# Trouble with a recursive algorithm and pointers

So I'm trying to make an algorithm that starts at the first "room" and then recursively goes outward and starts deleting all rooms from the outside in. A room is a struct with 4 "doors" (pointers to rooms): North, South, East, and West.

The function takes two arguments: pointer to the current room and a char (to identify the direction: North, South, East, or West).

Here is my logic for the algorithm (roomDelete):

Base Case

1. Start at the first room and call the function (roomDelete) on any non-NULL pointers; input to the function calls should be appropriate pointer to the room to the N/S/E/W, and appropriate char representing the direction N/S/E/W.
2. Check to see that all pointers (N/S/E/W) are NULL --> delete this current room.
3. Done/return.

Recursion

1. Make sure not to backtrack (travel back in the direction you came from), by using a char to hold the value opposite of the direction char.
2. Call the function on any non-NULL, non-backtrack pointers/directions.
3. Break connection to previous room.
4. Check to see that all pointers are NULL --> delete this current room.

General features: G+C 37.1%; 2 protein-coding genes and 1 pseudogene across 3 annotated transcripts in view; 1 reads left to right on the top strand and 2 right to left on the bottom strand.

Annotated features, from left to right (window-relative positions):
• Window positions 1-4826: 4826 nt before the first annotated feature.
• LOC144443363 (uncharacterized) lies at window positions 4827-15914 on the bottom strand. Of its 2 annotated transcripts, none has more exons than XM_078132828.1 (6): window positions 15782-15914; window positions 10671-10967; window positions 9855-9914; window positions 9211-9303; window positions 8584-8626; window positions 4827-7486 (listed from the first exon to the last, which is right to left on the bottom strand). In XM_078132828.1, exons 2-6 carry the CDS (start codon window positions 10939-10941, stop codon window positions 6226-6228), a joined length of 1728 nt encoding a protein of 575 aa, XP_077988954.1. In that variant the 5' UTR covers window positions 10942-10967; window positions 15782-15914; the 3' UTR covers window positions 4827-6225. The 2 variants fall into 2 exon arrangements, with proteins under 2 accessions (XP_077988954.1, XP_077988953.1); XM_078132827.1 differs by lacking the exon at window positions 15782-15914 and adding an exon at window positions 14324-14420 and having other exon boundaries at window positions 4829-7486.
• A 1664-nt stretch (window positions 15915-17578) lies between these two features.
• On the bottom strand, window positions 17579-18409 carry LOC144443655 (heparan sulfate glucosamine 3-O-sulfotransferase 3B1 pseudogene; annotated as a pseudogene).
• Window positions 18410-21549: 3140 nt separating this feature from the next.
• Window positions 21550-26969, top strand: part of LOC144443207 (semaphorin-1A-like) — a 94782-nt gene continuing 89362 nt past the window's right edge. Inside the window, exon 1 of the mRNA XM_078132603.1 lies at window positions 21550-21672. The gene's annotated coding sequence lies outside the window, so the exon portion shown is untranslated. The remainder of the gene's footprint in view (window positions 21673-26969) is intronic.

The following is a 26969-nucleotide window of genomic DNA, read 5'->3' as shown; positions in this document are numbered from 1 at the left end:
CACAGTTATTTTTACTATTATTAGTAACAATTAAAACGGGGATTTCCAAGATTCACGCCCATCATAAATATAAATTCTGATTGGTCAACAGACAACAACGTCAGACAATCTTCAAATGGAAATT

Here is a simple picture on what the rooms/pointers look like: http://i.imgur.com/btKz5JB.png

I have code that I tried to test. If I have a room (by itself), then the function works. But as soon as another room is thrown into the mix, then the function never returns/finishes. I'm not sure why. Is my logic sound? Am I missing something? Any help is appreciated.

CODE:

``````#include <iostream>
#include <string>
#include <cstdlib>
#include <ctime>
using namespace std;

#define NUM_DOORS 4

struct room {
struct room * north;
struct room * south;
struct room * east;
struct room * west;
} ;

int roomDelete(room *, char);

int main(void)
{
room * test_ptr = new room;
cout << "Created room at location: " << test_ptr << endl;
test_ptr->north = NULL;
test_ptr->south = NULL;
test_ptr->east = NULL;
test_ptr->west = NULL;

test_ptr->north = new room;
cout << "Created room at location: " << test_ptr->north << endl;
test_ptr->north->north = NULL;
test_ptr->north->south = test_ptr;
test_ptr->north->east = NULL;
test_ptr->north->west = NULL;

int test = roomDelete(test_ptr, '\0');

cout << test << endl;

return 0;
}

int roomDelete(room * room_ptr, char coord)
{